When it comes to malware, Android users can't seem to catch a break. According to mobile threat researchers from Check Point, a cyber security solutions provider, a recently-discovered Android malware called HummingBad has infected 10 million Android devices worldwide.
Yes, you read that correctly—10 million devices. But, that is just the beginning. Millions more devices could be at risk from HummingBad, or other malware created by the company behind it.
SEE: 1.2 million infected: Android malware 'Hummer' could be biggest trojan ever (TechRepublic)
This latest information Check Point researchers gathered on HummingBad was released on July 1 in From HummingBad to Worse, a report detailing what the team had learned about the malware. HummingBad was first discovered in February, and it "establishes a persistent rootkit on Android devices, generates fraudulent ad revenue, and installs additional fraudulent apps," according to the report. Currently, it's estimated to be generating $300,000 per month in fraudulent ad revenue.
While 10 million devices are affected by HummingBad at present, Check Point said that Yingmob has some degree of control over 85 million mobile devices in total. Only a quarter of those devices have some sort of malicious software installed on them, but Yingmob sells access to the devices and information about them to buyers.
China tops the list of most affected by the malware, with 1.6 million devices. India, with 1.35 million cases, comes in second place, respectively. The Philippines takes third place with 520,901 cases. There are 286,800 infected devices in the US.
In terms of affected OS versions, it breaks down like this:
- KitKat - 50%
- Jelly Bean - 40%
- Lollipop - 7%
- Ice Cream Sandwich - 2%
- Marshmallow - 1%
HummingBad installs more than 50,000 fraudulent apps each day, and displays more than more than 20 million ads per day in these apps. IT admins should be wary because this put their organization's data at risk.
"With these devices, a group can create a botnet, carry out targeted attacks on businesses or government agencies, and even sell the access to other cybercriminals on the black market," the report said. "Any data on these devices is at risk, including enterprise data on those devices that serve dual personal and work purposes for end users."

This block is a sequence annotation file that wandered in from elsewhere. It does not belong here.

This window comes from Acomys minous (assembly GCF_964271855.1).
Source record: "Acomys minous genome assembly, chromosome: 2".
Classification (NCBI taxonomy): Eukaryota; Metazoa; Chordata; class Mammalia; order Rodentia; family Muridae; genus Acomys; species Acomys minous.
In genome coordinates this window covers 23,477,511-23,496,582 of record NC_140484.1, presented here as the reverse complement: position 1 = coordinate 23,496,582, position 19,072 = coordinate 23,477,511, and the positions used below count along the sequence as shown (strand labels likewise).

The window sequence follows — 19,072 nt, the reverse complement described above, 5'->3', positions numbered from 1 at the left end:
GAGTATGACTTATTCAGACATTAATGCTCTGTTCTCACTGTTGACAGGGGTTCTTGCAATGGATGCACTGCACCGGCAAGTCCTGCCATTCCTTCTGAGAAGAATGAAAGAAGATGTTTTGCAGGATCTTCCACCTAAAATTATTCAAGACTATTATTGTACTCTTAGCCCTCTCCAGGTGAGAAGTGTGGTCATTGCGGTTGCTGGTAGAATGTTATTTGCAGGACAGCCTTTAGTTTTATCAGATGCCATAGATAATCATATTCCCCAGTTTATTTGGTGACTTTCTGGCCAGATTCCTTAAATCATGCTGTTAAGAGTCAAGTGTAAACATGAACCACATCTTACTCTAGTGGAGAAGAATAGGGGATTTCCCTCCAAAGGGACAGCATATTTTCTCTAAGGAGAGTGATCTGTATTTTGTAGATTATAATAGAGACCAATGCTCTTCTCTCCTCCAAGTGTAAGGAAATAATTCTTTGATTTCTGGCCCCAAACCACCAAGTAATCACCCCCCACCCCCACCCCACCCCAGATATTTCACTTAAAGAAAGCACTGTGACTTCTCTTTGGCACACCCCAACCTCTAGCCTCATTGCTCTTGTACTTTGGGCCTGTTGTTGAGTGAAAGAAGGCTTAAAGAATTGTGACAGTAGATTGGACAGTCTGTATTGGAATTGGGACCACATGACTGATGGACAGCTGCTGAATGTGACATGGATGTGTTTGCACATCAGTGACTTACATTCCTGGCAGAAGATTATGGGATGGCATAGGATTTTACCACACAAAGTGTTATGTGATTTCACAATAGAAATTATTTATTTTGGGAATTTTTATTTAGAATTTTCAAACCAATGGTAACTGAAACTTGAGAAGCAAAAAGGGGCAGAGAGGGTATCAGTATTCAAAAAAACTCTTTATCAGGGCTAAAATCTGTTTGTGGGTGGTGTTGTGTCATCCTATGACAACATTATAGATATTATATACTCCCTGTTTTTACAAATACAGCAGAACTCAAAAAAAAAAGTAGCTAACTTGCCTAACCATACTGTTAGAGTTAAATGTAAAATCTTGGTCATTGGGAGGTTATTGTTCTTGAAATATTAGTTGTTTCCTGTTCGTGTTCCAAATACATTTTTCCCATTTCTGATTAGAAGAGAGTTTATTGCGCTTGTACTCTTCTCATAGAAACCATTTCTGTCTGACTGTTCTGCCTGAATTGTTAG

SEE: Skyrocketing Android ransomware has quadrupled over past year, says new report (TechRepublic)
HummingBad uses a multi-stage attack chain with multiple components. If the initial rooting attempt fails, it makes use of a fake system update notification, to try and trick the user into granting permissions. The malware can install silently if the device is already rooted, so if your device is rooted you may already be in trouble. Also, remember to turn off "unknown sources" in your security settings to further protect yourself.
To get updates, one of the main components in HummingBad uses a JSON file downloaded from d1qxrv0ap6yf2e.cloudfront[.]net/domain/xxx.json. If you have logging enabled, and notice a similar address, that could be a sign that something is wrong. To find out more about how HummingBad works, and to see the possible values associated with it, check out the later pages of the Check Point report.
Malware has long been an issue in the Android ecosystem, but it has been ramping up in recent weeks. The HummingBad announcement came on the heels of another report from Cheetah Mobile, detailing the Hummer trojan affected nearly 1.4 million devices. Additionally, incidents of ransomware on Android devices have jumped dramatically as well.
The 3 big takeaways for TechRepublic readers
- Chinese company Yingmob is suspected to be behind Hummingbad, a malware affecting 10 million Android devices worldwide, according to a report from Check Point.
- Yingmob also operates a legitimate advertising analytics service, and the company has access to 85 million devices, which they can sell access to if the right buyer comes along.
- Malware continues to grow as a major concern in the Android ecosystem, with issues like HummingBad affecting millions of devices, and trojans such as Hummer also running rampant.
- How to reboot Android into safe mode for easy malware removal (TechRepublic)
- Do not touch this one Android setting and most malware will leave you alone, mostly (ZDNet)
- How to remove Android apps from the battery optimization list (TechRepublic)
- 10 must-have Microsoft apps for your Android phone (ZDNet)
- BYOD (Bring Your Own Device) Policy (Tech Pro Research)
Conner Forrest has nothing to disclose. He doesn't hold investments in the technology companies he covers.
Conner Forrest is a Senior Editor for TechRepublic. He covers enterprise technology and is interested in the convergence of tech and culture.